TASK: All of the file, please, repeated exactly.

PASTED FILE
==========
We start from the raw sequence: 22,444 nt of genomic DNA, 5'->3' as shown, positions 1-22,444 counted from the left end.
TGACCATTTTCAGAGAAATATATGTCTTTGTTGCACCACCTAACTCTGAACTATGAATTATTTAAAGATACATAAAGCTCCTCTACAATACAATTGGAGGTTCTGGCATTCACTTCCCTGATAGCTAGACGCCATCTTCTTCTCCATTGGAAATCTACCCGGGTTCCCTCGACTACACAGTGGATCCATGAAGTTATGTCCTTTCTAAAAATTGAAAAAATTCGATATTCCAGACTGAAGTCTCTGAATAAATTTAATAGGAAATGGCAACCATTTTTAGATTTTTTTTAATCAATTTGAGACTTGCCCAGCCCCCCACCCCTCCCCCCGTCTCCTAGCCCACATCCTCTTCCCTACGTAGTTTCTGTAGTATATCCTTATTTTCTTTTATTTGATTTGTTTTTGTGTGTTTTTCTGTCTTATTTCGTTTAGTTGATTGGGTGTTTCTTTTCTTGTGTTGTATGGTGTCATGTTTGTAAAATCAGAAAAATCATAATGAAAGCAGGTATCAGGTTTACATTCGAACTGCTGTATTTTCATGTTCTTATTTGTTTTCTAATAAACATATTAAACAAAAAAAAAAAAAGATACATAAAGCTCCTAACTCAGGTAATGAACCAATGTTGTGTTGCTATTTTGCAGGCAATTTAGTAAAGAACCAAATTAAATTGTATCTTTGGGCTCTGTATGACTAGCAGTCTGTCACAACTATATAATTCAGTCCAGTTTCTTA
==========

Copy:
We start from the raw sequence: 22,444 nt of genomic DNA, 5'->3' as shown, positions 1-22,444 counted from the left end.
TGACCATTTTCAGAGAAATATATGTCTTTGTTGCACCACCTAACTCTGAACTATGAATTATTTAAAGATACATAAAGCTCCTCTACAATACAATTGGAGGTTCTGGCATTCACTTCCCTGATAGCTAGACGCCATCTTCTTCTCCATTGGAAATCTACCCGGGTTCCCTCGACTACACAGTGGATCCATGAAGTTATGTCCTTTCTAAAAATTGAAAAAATTCGATATTCCAGACTGAAGTCTCTGAATAAATTTAATAGGAAATGGCAACCATTTTTAGATTTTTTTTAATCAATTTGAGACTTGCCCAGCCCCCCACCCCTCCCCCCGTCTCCTAGCCCACATCCTCTTCCCTACGTAGTTTCTGTAGTATATCCTTATTTTCTTTTATTTGATTTGTTTTTGTGTGTTTTTCTGTCTTATTTCGTTTAGTTGATTGGGTGTTTCTTTTCTTGTGTTGTATGGTGTCATGTTTGTAAAATCAGAAAAATCATAATGAAAGCAGGTATCAGGTTTACATTCGAACTGCTGTATTTTCATGTTCTTATTTGTTTTCTAATAAACATATTAAACAAAAAAAAAAAAAGATACATAAAGCTCCTAACTCAGGTAATGAACCAATGTTGTGTTGCTATTTTGCAGGCAATTTAGTAAAGAACCAAATTAAATTGTATCTTTGGGCTCTGTATGACTAGCAGTCTGTCACAACTATATAATTCAGTCCAGTTTCTTA